Aggregate time-series data with time_bucket
time_bucket function helps you group your data, so you can perform
aggregate calculations over arbitrary time intervals. It is usually used
in combination with
GROUP BY for this purpose.
This section shows examples of
time_bucket use. To learn how time buckets
work, see the section that explains time buckets.
Group data into time buckets and calculate a summary value for a column. For
example, calculate the average daily temperature in a table named
weather_conditions. The table has a time column named
time and a
SELECT time_bucket('1 day', time) AS bucket, avg(temperature) AS avg_temp FROM weather_conditions GROUP BY bucket ORDER BY bucket ASC;
time_bucket returns the start time of the bucket. In this example, the first
bucket starts at midnight on November 15, 2016, and aggregates all the data from
bucket | avg_temp -----------------------+--------------------- 2016-11-15 00:00:00+00 | 68.3704391666665821 2016-11-16 00:00:00+00 | 67.0816684374999347
By default, the
time_bucket column shows the start time of the bucket. If you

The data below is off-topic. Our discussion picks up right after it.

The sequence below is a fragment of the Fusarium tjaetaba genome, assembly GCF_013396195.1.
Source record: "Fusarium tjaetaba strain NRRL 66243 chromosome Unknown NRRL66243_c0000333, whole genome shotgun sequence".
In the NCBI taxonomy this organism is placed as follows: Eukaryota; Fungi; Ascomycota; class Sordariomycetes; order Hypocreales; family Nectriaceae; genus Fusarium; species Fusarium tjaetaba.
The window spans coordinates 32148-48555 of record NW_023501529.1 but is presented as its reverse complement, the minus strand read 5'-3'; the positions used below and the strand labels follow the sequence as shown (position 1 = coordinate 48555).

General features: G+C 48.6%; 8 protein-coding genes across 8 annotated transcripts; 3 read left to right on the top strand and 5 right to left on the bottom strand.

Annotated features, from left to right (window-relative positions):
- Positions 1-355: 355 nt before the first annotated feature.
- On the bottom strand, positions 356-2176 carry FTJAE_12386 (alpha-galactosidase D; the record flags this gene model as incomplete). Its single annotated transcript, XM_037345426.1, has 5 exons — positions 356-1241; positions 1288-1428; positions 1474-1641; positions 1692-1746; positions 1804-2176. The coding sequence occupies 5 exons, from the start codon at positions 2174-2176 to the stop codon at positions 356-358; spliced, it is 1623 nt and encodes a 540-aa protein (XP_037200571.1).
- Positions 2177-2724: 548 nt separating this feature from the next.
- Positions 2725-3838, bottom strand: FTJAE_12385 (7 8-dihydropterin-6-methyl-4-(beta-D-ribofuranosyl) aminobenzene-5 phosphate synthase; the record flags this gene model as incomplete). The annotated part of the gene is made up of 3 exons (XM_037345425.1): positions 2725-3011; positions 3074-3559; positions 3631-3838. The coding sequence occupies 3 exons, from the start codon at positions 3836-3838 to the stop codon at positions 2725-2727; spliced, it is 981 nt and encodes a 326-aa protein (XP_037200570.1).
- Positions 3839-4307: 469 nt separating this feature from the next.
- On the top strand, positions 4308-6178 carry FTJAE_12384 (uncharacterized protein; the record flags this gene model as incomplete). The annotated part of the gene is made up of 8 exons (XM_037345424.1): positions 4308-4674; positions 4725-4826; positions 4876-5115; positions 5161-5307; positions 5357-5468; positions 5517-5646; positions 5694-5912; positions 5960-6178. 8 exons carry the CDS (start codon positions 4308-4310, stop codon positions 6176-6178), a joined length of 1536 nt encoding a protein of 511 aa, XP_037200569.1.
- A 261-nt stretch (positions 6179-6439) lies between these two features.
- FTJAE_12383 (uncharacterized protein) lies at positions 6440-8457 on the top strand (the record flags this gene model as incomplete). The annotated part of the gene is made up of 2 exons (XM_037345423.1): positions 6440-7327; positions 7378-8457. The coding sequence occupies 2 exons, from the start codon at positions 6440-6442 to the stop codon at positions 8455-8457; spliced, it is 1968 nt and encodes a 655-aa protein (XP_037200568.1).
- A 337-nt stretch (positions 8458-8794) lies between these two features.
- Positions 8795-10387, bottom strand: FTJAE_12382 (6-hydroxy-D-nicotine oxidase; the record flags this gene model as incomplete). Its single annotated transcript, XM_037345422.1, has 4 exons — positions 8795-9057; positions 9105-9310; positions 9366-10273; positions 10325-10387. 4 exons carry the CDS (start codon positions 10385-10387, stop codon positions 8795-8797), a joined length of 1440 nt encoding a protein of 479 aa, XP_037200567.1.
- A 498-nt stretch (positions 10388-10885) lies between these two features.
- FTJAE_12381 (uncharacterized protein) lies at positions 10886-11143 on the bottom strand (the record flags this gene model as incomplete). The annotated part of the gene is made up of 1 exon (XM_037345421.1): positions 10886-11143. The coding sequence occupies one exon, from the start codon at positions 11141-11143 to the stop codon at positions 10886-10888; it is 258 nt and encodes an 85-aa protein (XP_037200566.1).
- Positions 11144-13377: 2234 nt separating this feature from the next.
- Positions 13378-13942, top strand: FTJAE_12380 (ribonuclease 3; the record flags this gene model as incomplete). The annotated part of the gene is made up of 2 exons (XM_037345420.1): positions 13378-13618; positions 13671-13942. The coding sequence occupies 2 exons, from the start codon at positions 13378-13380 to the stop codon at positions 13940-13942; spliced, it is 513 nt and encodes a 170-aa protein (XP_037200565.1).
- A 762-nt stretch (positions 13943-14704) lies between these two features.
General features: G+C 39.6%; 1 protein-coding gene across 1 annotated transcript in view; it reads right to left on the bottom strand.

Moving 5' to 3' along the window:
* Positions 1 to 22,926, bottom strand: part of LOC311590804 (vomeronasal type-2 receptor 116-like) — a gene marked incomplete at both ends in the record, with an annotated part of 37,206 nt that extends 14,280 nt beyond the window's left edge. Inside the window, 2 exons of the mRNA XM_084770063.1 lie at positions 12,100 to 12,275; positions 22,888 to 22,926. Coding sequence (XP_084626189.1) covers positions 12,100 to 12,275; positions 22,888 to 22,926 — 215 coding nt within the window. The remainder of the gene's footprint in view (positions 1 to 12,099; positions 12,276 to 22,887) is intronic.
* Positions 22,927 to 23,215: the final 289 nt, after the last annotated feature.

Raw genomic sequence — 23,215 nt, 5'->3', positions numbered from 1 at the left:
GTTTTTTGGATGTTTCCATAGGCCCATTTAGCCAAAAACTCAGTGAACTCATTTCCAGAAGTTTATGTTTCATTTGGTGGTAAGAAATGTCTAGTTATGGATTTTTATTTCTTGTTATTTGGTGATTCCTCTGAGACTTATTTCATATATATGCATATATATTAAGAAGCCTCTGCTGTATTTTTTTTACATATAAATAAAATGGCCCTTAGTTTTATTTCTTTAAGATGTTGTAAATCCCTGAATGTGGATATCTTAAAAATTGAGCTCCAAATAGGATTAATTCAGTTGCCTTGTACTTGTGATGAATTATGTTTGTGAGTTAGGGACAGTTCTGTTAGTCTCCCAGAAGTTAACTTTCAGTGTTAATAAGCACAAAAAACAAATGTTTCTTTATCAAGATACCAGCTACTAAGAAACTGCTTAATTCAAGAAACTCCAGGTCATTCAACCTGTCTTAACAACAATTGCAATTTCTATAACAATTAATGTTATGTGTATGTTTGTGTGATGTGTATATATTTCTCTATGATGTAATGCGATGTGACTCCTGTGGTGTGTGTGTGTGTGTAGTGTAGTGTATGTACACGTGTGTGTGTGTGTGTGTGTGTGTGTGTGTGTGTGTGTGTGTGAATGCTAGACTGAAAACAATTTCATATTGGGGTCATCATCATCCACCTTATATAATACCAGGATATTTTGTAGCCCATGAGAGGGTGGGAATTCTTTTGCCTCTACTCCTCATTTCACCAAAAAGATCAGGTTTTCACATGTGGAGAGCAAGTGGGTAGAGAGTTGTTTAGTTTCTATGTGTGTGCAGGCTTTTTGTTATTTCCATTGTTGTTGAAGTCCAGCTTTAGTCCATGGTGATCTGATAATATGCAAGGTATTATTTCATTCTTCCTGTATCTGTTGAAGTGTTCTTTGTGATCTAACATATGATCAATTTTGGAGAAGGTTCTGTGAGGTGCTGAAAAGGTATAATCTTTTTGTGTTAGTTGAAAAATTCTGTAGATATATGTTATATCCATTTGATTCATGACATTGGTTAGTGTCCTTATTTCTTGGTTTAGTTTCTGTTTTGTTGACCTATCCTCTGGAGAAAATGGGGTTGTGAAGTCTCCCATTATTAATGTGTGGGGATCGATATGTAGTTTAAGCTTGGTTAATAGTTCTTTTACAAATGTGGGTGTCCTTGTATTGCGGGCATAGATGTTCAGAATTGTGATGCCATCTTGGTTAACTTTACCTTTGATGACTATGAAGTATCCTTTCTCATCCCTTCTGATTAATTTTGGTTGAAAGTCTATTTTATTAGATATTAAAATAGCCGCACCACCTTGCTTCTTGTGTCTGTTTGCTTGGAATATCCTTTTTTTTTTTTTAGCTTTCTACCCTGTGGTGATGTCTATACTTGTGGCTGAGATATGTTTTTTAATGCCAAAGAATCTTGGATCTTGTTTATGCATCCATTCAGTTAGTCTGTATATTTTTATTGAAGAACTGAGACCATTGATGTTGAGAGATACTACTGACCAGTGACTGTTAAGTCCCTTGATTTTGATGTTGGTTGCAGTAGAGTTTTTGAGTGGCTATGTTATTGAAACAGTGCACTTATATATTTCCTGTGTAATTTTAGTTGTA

prefer to show the end time, you can shift the displayed time using a
mathematical operation on time.
For example, calculate the minimum and maximum CPU usage for 5-minute intervals.
Show the end of time of the interval. The example table is named
has a time column named
time and a CPU usage column named
SELECT time_bucket('5 min', time) + '5 min' AS bucket, min(cpu), max(cpu) FROM metrics GROUP BY bucket ORDER BY bucket DESC;
The addition of
+ '5 min' changes the displayed timestamp to the end of the
bucket. It doesn't change the range of times spanned by the bucket.
To change the time range spanned by the buckets, use the
which takes an
INTERVAL argument. A positive offset shifts the start and end
time of the buckets later. A negative offset shifts the start and end time of
the buckets earlier.
For example, calculate the average CPU usage for 5-hour intervals. Shift the start and end times of all buckets 1 hour later:
SELECT time_bucket('5 hours', time, '1 hour'::INTERVAL) AS bucket, avg(cpu) FROM metrics GROUP BY bucket ORDER BY bucket DESC;
Time buckets are usually used together with
GROUP BY to aggregate data. But
you can also run
time_bucket on a single time value. This is useful for
testing and learning, because you can see what bucket a value falls into.
For example, to see the 1-week time bucket into which January 5, 2021 would fall, run:
SELECT time_bucket(INTERVAL '1 week', TIMESTAMP '2021-01-05');
The function returns
2021-01-04 00:00:00. That is the start time of the
time bucket: the Monday of that week, at midnight.
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